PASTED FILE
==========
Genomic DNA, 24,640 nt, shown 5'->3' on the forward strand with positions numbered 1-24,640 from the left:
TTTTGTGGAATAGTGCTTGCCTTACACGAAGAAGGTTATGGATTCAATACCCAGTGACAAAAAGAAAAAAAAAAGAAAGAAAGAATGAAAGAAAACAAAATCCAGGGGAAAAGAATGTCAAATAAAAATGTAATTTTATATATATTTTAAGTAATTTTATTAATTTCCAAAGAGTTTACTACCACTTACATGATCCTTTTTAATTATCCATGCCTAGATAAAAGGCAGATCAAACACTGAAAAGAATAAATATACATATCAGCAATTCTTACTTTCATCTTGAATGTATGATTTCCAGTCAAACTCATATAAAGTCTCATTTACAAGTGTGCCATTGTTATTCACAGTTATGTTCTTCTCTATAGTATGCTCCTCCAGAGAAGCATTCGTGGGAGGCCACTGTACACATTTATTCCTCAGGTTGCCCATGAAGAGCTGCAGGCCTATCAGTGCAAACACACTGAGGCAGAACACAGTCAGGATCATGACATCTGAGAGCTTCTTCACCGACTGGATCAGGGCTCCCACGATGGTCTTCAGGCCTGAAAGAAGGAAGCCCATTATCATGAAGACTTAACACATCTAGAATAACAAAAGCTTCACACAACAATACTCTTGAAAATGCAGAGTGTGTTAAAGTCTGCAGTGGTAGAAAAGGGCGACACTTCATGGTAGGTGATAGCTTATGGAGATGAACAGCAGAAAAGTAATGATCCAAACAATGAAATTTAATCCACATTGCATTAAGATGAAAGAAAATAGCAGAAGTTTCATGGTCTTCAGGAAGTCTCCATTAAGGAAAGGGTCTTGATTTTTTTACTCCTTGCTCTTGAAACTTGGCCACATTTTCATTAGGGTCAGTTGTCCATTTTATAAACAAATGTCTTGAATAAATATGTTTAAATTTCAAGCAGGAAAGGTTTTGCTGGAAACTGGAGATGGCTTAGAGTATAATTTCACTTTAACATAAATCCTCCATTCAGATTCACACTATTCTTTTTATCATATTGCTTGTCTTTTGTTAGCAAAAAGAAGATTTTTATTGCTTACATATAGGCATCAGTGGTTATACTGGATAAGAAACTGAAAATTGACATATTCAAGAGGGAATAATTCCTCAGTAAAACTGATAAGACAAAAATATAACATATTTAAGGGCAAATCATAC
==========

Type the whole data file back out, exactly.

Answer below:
Genomic DNA, 24,640 nt, shown 5'->3' on the forward strand with positions numbered 1-24,640 from the left:
TTTTGTGGAATAGTGCTTGCCTTACACGAAGAAGGTTATGGATTCAATACCCAGTGACAAAAAGAAAAAAAAAAGAAAGAAAGAATGAAAGAAAACAAAATCCAGGGGAAAAGAATGTCAAATAAAAATGTAATTTTATATATATTTTAAGTAATTTTATTAATTTCCAAAGAGTTTACTACCACTTACATGATCCTTTTTAATTATCCATGCCTAGATAAAAGGCAGATCAAACACTGAAAAGAATAAATATACATATCAGCAATTCTTACTTTCATCTTGAATGTATGATTTCCAGTCAAACTCATATAAAGTCTCATTTACAAGTGTGCCATTGTTATTCACAGTTATGTTCTTCTCTATAGTATGCTCCTCCAGAGAAGCATTCGTGGGAGGCCACTGTACACATTTATTCCTCAGGTTGCCCATGAAGAGCTGCAGGCCTATCAGTGCAAACACACTGAGGCAGAACACAGTCAGGATCATGACATCTGAGAGCTTCTTCACCGACTGGATCAGGGCTCCCACGATGGTCTTCAGGCCTGAAAGAAGGAAGCCCATTATCATGAAGACTTAACACATCTAGAATAACAAAAGCTTCACACAACAATACTCTTGAAAATGCAGAGTGTGTTAAAGTCTGCAGTGGTAGAAAAGGGCGACACTTCATGGTAGGTGATAGCTTATGGAGATGAACAGCAGAAAAGTAATGATCCAAACAATGAAATTTAATCCACATTGCATTAAGATGAAAGAAAATAGCAGAAGTTTCATGGTCTTCAGGAAGTCTCCATTAAGGAAAGGGTCTTGATTTTTTTACTCCTTGCTCTTGAAACTTGGCCACATTTTCATTAGGGTCAGTTGTCCATTTTATAAACAAATGTCTTGAATAAATATGTTTAAATTTCAAGCAGGAAAGGTTTTGCTGGAAACTGGAGATGGCTTAGAGTATAATTTCACTTTAACATAAATCCTCCATTCAGATTCACACTATTCTTTTTATCATATTGCTTGTCTTTTGTTAGCAAAAAGAAGATTTTTATTGCTTACATATAGGCATCAGTGGTTATACTGGATAAGAAACTGAAAATTGACATATTCAAGAGGGAATAATTCCTCAGTAAAACTGATAAGACAAAAATATAACATATTTAAGGGCAAATCATAC